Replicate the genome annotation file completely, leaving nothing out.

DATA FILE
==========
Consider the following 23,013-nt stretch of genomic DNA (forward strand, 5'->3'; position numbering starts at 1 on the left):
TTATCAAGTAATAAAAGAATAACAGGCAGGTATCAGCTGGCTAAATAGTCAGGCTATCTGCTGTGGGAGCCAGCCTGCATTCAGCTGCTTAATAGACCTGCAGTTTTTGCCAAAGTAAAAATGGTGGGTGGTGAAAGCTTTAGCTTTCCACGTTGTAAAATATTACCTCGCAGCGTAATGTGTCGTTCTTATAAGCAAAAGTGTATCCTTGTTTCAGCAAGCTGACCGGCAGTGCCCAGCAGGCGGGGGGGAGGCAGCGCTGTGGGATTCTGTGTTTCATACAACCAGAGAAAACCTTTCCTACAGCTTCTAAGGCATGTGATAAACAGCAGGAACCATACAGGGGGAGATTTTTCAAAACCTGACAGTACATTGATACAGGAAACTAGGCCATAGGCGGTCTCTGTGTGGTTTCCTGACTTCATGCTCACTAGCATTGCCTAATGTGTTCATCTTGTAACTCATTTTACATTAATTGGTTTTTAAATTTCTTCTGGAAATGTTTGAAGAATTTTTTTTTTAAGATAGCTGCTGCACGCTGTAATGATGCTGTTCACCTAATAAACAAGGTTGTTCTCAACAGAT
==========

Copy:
Consider the following 23,013-nt stretch of genomic DNA (forward strand, 5'->3'; position numbering starts at 1 on the left):
TTATCAAGTAATAAAAGAATAACAGGCAGGTATCAGCTGGCTAAATAGTCAGGCTATCTGCTGTGGGAGCCAGCCTGCATTCAGCTGCTTAATAGACCTGCAGTTTTTGCCAAAGTAAAAATGGTGGGTGGTGAAAGCTTTAGCTTTCCACGTTGTAAAATATTACCTCGCAGCGTAATGTGTCGTTCTTATAAGCAAAAGTGTATCCTTGTTTCAGCAAGCTGACCGGCAGTGCCCAGCAGGCGGGGGGGAGGCAGCGCTGTGGGATTCTGTGTTTCATACAACCAGAGAAAACCTTTCCTACAGCTTCTAAGGCATGTGATAAACAGCAGGAACCATACAGGGGGAGATTTTTCAAAACCTGACAGTACATTGATACAGGAAACTAGGCCATAGGCGGTCTCTGTGTGGTTTCCTGACTTCATGCTCACTAGCATTGCCTAATGTGTTCATCTTGTAACTCATTTTACATTAATTGGTTTTTAAATTTCTTCTGGAAATGTTTGAAGAATTTTTTTTTTAAGATAGCTGCTGCACGCTGTAATGATGCTGTTCACCTAATAAACAAGGTTGTTCTCAACAGAT